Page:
Friday, May 18, 2012

The Antiquarian Knickerbockers

            In spite of a lack of contemporary evidence, there is ample reason to believe that other versions of base ball were played in New Jersey before 1855.  An important case in point is the Antiquarian Knickerbocker Club of Newark.  Nothing is known of the formation of this club, although Tom Melville, in Early Baseball and the Rise of the National League, speculates the club "may have even been organized specifically in protest” against the rules formalized by the Knickerbocker Club of New York City.  In 1865, the Newark Evening Journal (10/14/1865) referred to the Antiquarians as the “oldest base ball organization in this city,” but no evidence has been found thus far that would put their formation before other Newark clubs founded in 1855.     

            The earliest known Knickerbocker match took place on November 4, 1857 (Porters Spirit of the Times, 11/14/1857, Newark Daily Advertiser, 11/6/1857).  Unfortunately accounts of this match and another on August 27, 1858 (Newark Daily Mercury, 8/28/1858) provide box scores, but few details other than they were played in “the old style.”  The 1857 match where Whittemore’s side defeated Trawin’s side, 86-69 featured 11 on a side, but the 1858 contest, won by Trawin’s side, 36-25, had only nine on a side in a game of two innings.  However a Newark Daily Mercury article of August 24, 1858 previewing the match said it would be a single-married match with 11 on a side so the lower number may simply reflect fewer participants than expected. 

            Of the almost 30 men who participated in 1857-58 Knickerbocker games, there does not appear to be much overlap with the lineups of Newark clubs playing the New York game from 1855 to 1860.  Interestingly though as I look at the box scores of the post Civil War games like the one from the 1872 game below names like Isaac Munn and Tichenor look familiar as names I saw in pre-war box scores for teams from other communities especially Orange.  I need to look into that in more detail.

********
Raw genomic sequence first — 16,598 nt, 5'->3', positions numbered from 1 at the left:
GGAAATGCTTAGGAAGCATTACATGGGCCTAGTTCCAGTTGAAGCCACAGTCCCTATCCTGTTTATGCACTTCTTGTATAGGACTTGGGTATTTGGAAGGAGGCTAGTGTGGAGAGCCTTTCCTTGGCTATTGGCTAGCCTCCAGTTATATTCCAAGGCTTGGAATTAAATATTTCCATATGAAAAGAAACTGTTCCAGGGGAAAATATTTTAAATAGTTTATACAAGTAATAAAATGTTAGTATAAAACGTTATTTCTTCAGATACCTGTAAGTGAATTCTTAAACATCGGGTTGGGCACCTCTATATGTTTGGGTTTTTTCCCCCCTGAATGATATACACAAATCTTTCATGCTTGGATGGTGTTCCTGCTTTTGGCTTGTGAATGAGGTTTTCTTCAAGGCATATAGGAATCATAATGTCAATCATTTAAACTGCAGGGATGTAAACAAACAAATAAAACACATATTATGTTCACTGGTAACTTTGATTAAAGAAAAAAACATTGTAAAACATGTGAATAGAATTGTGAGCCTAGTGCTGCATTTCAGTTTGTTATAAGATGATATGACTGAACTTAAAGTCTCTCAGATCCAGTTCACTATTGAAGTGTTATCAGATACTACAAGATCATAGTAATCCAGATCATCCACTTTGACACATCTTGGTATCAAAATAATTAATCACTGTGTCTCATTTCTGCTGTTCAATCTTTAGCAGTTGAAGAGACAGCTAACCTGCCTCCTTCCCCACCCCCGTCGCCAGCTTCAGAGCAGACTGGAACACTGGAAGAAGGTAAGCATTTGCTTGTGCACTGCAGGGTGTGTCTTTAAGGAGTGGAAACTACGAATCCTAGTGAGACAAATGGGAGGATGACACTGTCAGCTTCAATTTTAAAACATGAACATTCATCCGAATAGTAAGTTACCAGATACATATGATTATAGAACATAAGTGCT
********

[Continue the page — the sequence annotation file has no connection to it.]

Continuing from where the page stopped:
After 1858 there are frequent gaps in articles about the Knickerbockers until the late 1860’s.  At that point annual games began receiving lengthy coverage in the Newark newspapers at least partially because of the prominent Newarkers who played in the games.  Much space is devoted to chronicling the physical exertions of out of shape and over weight middle aged (and older) men.  There is, however, some information about “the old style,” which has to be treated with caution as it is not contemporary, but based on remembrances at least 10-15 years after the fact.  That said, the following are descriptions of “old-fashioned” base ball with the source.

1. The “old-time ‘stinging’ game” – runners could be put out between bases by being hit with a thrown ball. (Newark Evening Journal, 5/30/1873, Newark Evening Courier, 5/25/1869, Newark Morning Register, 5/26/1871).

2. Bats – described as “long and square,” “miniature bread shovels,” "exaggerated exercise clubs” and “pudding sticks.” Newark Evening Journal, 5/30/1873, Newark Evening Courier, 5/25/1869.

3. “Every striker had to be put out to end the inning” – apparently this is an “all out – all out” game that lasted two innings.  References to the number on a side include 11, 12 and as many as wanted to play.  One box score has 19 on a side, but that is most likely allowing every one to bat as typically happens in vintage base ball games today.  (Newark Evening Journal, 5/20/1873, Newark Evening Courier, 5/25/1869, Newark Morning Register, 5/25/1869, Newark Morning Register, 5/26/1871.

Newark Evening Journal, May 24, 1872

4. Bases – 15” inch high wooden stakes. (Newark Evening Courier, 5/25/1869).

5. No foul territory – Newark Morning Register, 5/25/1869).

Interestingly none of the articles describe the layout of the bases and the field.  The Knickerbockers and the game they played will be focal point for future research.  Any thoughts or suggestion about how to research the subject are welcome.  Next up is what could be called the first vintage base ball league – an 1867 flurry of "old fashioned" base ball activity in Paterson. 

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